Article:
The Maid-Rite Sandwich Shoppe may be jam-packed that week while Greenville celebrates its heritage, which includes the world’s most popular female sharpshooter, but the reward of a famous loose-meat sandwich is worth a shot. Koontz assures us that the diner will be ready to handle the crowds during the festivals. If you go, here's an insider's tip: Buy gum ahead of time so you can leave your mark on the outside wall. "We don't sell gum," Koontz said.

Do you think the loose-meat Maid-Rite Sandwich deserves to be called the best burger in Ohio? Tell us what your favorite burger is.

British restaurant owner gets 6 years for killing man with curry

An owner of an Indian restaurant in North Yorkshire, England, was sentenced to six years in prison after he served a curry dish containing peanuts to a customer with an allergy, resulting in his death.

>> Read more trending stories  

Mohammaed Zaman was sentenced Monday after being found guilty of manslaughter by gross negligence among other food-safety offenses, The New York Times reported. The incident happened in January 2014 when Paul Wilson, 38, ordered chicken tikka masala from Zaman’s restaurant, Indian Garden, and specified he couldn’t have any nuts in his order.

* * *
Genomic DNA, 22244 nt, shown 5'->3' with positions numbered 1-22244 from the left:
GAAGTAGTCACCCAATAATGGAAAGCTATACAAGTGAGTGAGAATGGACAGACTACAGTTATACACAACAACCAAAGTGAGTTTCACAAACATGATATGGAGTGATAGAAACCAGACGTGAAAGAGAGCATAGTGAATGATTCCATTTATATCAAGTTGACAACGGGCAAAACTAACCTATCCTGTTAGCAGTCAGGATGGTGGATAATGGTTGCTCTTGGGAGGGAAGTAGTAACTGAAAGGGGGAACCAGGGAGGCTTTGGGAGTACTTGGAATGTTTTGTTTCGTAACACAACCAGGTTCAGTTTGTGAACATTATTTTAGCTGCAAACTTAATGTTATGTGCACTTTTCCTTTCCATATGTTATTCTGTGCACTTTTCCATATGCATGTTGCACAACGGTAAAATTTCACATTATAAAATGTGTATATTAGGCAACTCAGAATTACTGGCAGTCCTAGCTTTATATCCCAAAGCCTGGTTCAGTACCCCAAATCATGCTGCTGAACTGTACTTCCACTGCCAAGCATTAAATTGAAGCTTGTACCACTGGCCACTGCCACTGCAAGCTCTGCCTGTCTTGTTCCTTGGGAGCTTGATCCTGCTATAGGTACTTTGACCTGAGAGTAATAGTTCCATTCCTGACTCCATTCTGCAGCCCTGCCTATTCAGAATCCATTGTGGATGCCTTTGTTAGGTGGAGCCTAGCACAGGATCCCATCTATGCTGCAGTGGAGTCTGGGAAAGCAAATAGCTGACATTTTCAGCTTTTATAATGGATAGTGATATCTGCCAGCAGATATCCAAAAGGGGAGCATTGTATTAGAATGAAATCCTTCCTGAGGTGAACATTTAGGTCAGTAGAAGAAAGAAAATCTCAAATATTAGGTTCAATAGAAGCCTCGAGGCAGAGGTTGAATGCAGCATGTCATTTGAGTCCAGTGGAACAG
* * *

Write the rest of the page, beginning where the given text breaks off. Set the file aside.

Wilson had visited the restaurant previously and was given a container with "no nuts" written on top of it, the Times added.

He was found by a roommate dead after going into anaphylactic shock, prosecutors said.

According to authorities, Zaman cut corners by replacing almond powder in his recipes with a cheaper mix of groundnuts and hired undocumented workers to put together his curry dishes. There was an incident with another customer with a nut allergy three weeks before Wilson’s death.